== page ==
This national study has shown that pregnant women admitted during the periods in which the alpha and delta variants of SARS-CoV-2 were dominant were at increased risk of moderate to severe covid-19 infection, resulting in admission to intensive care, compared with those admitted during the period when the original wildtype was dominant. Research on the effects of infection during the omicron period on pregnant women, and its association with vaccination status, is now imperative because rates could differ again. Pregnant women with covid-19 are already known to be at an increased risk of admission to intensive care compared to those without infection, irrespective of the time period.16 Further follow-up is required to clarify the risk of infection during the delta dominant period on perinatal outcomes such as stillbirth. Effective treatments are now available, but are used in only a minority of women, even among those who are critically unwell. Our vaccine data support the effectiveness of immunisation in pregnancy, yet vaccine uptake is reported to be low compared with the general population. Urgent action to tackle misinformation and policy change to prioritise actions to promote uptake are required, given the increasing rates of infection nationally and internationally.31 Future research is required to identify the characteristics associated with severe infection and vaccine uptake across risk groups in pregnancy, in order to inform future policy.

Ethics approval

This study involves human participants and was approved by the Health Research Authority National Research Ethics Service Committee East Midlands – Nottingham 1 (reference 12/EM/0365). Consent was not required for the collection of anonymous routine data.


The authors would like to acknowledge the assistance of UKOSS reporting clinicians, the UKOSS Steering Committee, and the National Institute for Health Research (NIHR) Clinical Research Networks without whose support this research would not have been possible.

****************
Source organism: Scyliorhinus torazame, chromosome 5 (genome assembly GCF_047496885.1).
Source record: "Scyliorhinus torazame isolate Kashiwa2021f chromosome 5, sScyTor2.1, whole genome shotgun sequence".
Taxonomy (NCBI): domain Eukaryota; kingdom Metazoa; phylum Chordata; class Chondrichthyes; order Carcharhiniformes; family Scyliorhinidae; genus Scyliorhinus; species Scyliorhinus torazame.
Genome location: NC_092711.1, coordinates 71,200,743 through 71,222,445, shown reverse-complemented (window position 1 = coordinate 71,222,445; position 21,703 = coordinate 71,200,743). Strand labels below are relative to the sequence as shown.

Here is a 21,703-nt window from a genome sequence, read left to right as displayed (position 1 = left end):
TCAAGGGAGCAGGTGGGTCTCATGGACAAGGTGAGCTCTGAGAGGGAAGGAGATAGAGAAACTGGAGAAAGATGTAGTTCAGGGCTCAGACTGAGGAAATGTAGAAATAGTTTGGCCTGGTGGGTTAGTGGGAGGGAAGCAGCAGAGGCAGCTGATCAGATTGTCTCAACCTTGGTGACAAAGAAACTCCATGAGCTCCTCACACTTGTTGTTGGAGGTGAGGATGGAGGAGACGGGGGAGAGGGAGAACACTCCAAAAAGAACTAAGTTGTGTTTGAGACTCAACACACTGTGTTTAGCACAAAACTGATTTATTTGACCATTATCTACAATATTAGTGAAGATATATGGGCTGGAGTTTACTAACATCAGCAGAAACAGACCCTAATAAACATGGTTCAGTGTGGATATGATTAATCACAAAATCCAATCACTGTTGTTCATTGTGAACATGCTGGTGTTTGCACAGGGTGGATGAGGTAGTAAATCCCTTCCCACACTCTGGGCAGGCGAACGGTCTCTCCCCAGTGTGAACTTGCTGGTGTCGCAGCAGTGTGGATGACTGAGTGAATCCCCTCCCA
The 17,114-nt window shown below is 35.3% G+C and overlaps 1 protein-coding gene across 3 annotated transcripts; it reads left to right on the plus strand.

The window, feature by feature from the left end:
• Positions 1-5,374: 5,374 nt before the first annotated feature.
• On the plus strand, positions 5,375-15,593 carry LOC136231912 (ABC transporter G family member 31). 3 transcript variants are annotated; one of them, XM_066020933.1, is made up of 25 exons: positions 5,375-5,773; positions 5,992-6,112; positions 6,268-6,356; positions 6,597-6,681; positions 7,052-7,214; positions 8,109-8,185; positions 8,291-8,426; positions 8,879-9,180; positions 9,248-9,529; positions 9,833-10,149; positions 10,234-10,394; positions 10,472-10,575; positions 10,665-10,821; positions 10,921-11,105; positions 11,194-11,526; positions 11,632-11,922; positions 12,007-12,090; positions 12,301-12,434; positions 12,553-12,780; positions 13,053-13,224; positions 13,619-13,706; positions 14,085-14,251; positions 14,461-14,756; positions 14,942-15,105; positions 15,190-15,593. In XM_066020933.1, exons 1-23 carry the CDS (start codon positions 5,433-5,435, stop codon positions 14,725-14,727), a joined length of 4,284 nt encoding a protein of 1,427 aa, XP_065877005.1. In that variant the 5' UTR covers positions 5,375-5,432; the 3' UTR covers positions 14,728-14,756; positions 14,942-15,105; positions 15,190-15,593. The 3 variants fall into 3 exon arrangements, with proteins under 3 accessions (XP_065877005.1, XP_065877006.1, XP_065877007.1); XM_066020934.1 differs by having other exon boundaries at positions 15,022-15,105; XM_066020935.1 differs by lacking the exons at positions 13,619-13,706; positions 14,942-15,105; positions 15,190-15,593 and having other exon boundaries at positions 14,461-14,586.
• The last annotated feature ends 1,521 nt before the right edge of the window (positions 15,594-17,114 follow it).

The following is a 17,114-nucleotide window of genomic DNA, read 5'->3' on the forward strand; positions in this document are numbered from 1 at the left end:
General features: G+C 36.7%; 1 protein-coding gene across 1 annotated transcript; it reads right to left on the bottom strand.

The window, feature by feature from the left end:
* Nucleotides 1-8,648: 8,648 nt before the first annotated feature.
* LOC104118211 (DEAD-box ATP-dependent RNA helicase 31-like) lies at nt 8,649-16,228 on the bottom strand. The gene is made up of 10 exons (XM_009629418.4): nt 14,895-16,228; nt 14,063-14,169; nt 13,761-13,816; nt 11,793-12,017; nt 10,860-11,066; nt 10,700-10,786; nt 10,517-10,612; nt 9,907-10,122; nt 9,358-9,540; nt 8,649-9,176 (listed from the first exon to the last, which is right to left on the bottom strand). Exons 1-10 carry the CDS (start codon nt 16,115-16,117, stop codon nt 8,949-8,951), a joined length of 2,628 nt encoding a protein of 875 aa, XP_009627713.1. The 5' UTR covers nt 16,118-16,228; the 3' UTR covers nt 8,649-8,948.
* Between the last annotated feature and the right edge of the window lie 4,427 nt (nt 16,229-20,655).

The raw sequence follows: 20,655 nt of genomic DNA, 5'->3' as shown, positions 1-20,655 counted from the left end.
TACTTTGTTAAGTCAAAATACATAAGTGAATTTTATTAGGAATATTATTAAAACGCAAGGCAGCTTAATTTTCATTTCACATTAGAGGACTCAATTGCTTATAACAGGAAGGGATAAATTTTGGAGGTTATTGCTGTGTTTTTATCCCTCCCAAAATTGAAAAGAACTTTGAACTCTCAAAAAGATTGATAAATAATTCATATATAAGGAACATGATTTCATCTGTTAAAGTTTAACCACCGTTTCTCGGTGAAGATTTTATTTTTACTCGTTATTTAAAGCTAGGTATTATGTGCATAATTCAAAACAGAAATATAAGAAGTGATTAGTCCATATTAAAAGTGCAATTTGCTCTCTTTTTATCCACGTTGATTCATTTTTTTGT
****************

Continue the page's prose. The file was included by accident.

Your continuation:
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  • Contributors All authors contributed to conceptualisation, writing, and editing of this study; had final approval of the version to be published; and agree to be accountable for all aspects of the work. KB, EM, NABS, CG, PO'B, MQ, PB, JJK, and MK contributed to funding acquisition, supervision, and methodology. NV, RR, KB, and MK contributed to data curation and formal analysis, and all had access to verify the underlying data. The corresponding author attests that all listed authors meet authorship criteria and that no others meeting the criteria have been omitted. MK is study guarantor. Transparency: The lead author (the guarantor) also affirms that the manuscript is an honest, accurate, and transparent account of the study being reported; that no important aspects of the study have been omitted; and that any discrepancies from the study as planned (and, if relevant, registered) have been explained.

  • Funding The study was funded by the NIHR Health Services and Delivery Research Programme (project number 11/46/12). MK is an NIHR senior investigator. The funder played no role in study design; in the collection, analysis, and interpretation of data; in the writing of the report; nor the decision to submit the paper for publication.

  • Competing interests Competing interests: All authors have completed the ICMJE uniform disclosure form at and declare: MK, MQ, PB, PO’B, and JJK received grants from the NIHR in relation to the submitted work; KB, NV, and NABS declare no conflicts of interest; EM is trustee of the Royal College of Obstetricians and Gynaecologists and British Menopause Society, and new chair of the board of trustees for Group B Strep Support; CG was financially supported by UK Medical Research Council (MRC)through a clinician scientist fellowship; PB was past chair of the MRC/NIHR Methodology Research Programme panel with previous grant funding from MRC, NIHR, and the Welcome Trust, and provides consultancy services for personal fees to AG Biotest.

  • Provenance and peer review Not commissioned; externally peer reviewed.

  • Supplemental material This content has been supplied by the author(s). It has not been vetted by BMJ Publishing Group Limited (BMJ) and may not have been peer-reviewed. Any opinions or recommendations discussed are solely those of the author(s) and are not endorsed by BMJ. BMJ disclaims all liability and responsibility arising from any reliance placed on the content. Where the content includes any translated material, BMJ does not warrant the accuracy and reliability of the translations (including but not limited to local regulations, clinical guidelines, terminology, drug names and drug dosages), and is not responsible for any error and/or omissions arising from translation and adaptation or otherwise.